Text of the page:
As noted by the advisors, a student's maturity level during their first year as a full-time college student could be a hindrance in making long-term career decisions at a young age. Alice mentioned her concern for students going into the workforce too early:

But students are graduating early and going into the workforce really early and that's kind of maybe where I become a little more concerned too. If you're graduating at 20 or 21, and then going out into the workforce and expecting to work in a professional environment, trying to make sure that the maturity, growth, and the skill set is there.

Advisors believed that some students simply lacked the time to develop those skills in college and that this lack of skills harmed their competitiveness. Sophie recounted the necessity of maturity as well as the growth needed to be prepared for challenging experiences in the field:

A student that is pre-med that comes in with 45 credits and wants to graduate a year early, they're not as competitive when they go to apply to medical school. They think that they're going to be competitive because they're graduating in three years, but medical schools are also seeing that they don't have any life experience… Again, knowing that I work with so many students going into health professions, that's the biggest thing that I think about … just whether or not they're developmentally ready to handle some of those big conversations that take place.

Advisors found that while many HCDE students were competitive medical school candidates, when their DE credits facilitated quicker graduation, they may have missed valuable experiences needed to demonstrate they are well-rounded candidates. They noted that students may also miss out on opportunities such as internships and full-time industry positions. Ultimately, more credits may lead to difficult tradeoffs, and advisors used their interactions with students to explain unintended outcomes of DE credit completion.

Discussion

As the advisors in this study described their experiences working with HCDE students, they identified a frequent gap between the expectations of DE created in high schools and the reality of the ways DE credit affects both academic and cocurricular experiences in higher education (Barron, 2014). High school students typically receive information about DE opportunities and the benefits of participating in DE courses from their high school counselors. While high school counselors see benefits associated with DE (Witkowsky & Clayton, 2019), they may not be prepared to address the intricacies of academic credit transfers and curricular sequences across multiple degree programs and four-year institutions. Four-year institutions are governed by a complex series of statutes and policies which may affect transfer values, graduation timelines, and degree pathways (Taylor et al., 2015). Thus, a strong knowledge base of the various policies involved with credit transfers is required to effectively advise HCDE students.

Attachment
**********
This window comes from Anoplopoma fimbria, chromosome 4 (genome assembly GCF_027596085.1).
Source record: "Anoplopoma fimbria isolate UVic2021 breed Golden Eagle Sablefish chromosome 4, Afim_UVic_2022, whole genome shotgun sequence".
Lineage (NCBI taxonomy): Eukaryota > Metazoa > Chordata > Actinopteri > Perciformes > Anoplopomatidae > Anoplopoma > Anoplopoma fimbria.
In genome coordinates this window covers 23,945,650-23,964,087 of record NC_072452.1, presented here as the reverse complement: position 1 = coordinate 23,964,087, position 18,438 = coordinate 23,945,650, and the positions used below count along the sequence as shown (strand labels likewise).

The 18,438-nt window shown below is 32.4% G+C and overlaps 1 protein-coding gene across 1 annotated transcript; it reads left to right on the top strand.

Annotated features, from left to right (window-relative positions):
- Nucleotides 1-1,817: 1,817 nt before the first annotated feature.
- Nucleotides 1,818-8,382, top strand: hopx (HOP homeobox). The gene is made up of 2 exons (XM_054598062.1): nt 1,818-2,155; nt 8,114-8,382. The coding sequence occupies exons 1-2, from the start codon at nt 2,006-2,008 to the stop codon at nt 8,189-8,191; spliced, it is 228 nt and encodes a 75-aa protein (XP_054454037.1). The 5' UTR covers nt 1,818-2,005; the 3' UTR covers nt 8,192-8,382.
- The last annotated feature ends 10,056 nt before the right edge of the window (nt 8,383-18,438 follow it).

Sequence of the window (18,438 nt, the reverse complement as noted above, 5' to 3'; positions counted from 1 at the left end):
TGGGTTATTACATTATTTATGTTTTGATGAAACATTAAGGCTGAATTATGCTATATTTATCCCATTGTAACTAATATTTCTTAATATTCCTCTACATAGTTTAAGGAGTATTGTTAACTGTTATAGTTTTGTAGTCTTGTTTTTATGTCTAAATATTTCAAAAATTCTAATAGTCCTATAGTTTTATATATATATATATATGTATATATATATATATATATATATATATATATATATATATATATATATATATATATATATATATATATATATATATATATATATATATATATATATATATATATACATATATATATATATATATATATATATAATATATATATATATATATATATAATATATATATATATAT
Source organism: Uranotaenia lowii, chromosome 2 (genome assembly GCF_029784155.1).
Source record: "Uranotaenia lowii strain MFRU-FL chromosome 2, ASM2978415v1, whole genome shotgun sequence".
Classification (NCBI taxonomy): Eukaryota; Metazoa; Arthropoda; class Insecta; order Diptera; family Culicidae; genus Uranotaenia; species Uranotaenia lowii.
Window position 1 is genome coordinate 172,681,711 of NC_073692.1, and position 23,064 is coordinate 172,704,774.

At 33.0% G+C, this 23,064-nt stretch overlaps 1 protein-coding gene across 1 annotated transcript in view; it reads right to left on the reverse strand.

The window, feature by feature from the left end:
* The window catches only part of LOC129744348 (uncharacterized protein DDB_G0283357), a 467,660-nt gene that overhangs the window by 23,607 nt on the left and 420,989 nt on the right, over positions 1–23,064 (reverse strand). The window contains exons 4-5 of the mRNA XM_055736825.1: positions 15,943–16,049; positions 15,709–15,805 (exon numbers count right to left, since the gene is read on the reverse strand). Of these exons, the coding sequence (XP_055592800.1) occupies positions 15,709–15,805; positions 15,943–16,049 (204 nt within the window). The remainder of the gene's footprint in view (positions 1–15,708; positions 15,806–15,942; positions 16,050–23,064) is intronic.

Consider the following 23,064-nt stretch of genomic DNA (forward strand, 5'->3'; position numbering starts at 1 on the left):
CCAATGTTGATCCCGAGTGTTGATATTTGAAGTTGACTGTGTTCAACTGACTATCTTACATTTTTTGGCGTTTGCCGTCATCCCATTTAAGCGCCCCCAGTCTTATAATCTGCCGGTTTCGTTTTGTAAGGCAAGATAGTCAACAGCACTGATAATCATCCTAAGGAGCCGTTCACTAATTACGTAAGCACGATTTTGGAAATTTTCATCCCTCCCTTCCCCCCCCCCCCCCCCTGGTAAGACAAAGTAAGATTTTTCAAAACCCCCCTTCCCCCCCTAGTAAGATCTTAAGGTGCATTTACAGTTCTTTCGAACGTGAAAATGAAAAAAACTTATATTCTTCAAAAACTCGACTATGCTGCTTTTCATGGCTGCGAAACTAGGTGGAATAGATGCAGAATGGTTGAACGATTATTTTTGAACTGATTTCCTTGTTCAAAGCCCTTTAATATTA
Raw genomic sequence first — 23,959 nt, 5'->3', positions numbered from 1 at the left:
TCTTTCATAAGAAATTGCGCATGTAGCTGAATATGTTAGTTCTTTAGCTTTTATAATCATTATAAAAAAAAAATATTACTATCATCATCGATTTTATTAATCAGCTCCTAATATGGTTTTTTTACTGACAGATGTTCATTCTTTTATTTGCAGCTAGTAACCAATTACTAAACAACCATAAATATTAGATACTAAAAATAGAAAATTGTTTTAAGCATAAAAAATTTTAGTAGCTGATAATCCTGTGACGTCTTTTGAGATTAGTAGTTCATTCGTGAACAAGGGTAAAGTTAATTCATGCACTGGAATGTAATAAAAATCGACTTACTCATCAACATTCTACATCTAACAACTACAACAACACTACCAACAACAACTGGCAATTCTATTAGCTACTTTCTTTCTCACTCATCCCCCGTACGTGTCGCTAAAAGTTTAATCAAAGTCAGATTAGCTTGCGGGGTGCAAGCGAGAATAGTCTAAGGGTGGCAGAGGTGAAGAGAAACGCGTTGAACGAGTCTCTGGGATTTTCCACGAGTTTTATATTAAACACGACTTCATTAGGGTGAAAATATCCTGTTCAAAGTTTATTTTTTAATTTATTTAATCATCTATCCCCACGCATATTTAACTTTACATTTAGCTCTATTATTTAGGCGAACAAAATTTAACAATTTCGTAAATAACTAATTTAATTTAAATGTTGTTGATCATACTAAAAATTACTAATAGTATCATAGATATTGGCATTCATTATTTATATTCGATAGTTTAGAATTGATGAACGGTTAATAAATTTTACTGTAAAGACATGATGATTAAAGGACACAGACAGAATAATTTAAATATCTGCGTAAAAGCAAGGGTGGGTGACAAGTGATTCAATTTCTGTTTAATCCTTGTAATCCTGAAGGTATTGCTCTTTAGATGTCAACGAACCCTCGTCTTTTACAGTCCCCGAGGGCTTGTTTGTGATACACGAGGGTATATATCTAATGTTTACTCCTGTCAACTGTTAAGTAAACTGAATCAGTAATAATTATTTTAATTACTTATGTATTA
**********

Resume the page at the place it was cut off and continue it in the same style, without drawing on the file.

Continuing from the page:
Advisors recounted the expectations students had regarding their DE credits and the differing realities they encountered in their initial advising appointments. While there are clearly benefits to DE programs (An, 2013), advisors found they had to help students rethink their college timelines and experiences to better adapt after having taken incorrect prerequisites or unnecessary electives. Although students ostensibly saved money at the time of their DE courses, taking unnecessary courses could cost more over time.

The implications of DE are especially acute for HCDE students. College advisors should be prepared to have more frequent and in-depth conversations with incoming first-year HCDE students regarding DE courses and students' undergraduate plans, career readiness, four-year opportunities available, graduate school aspirations, and, potentially, emotional maturity. Advisors can help incoming students locate opportunities to augment their DE coursework with the unique experiences available at four-year institutions that will contribute to future success (Barron, 2014). Advisors want students to have access to a college experience that not only fits the students' needs but that also adequately prepares them for their futures.

Recommendations for Practice

Improved communication is needed between high school counselors and academic advisors in higher education (Witkowsky & Clayton, 2019), including transparent discussions about the impact of DE credit on the overall college experience. First, advisors or other university professionals should be working with school districts from the onset of a student's DE credit journey, which can ameliorate some of the concerns advisors witness during the advising process when students fully matriculate. Next, the continued relationship between high school counselors and academic advisors can incorporate a developmental philosophy of advising that helps increase awareness of these issues (Barron, 2014; Shaw, 2019), which can benefit both high school students and full-time college students. Additionally, advisors should connect students to faculty members sooner in the advising process to foster those important relationships that can help students succeed (Rosenthal et al., 2000).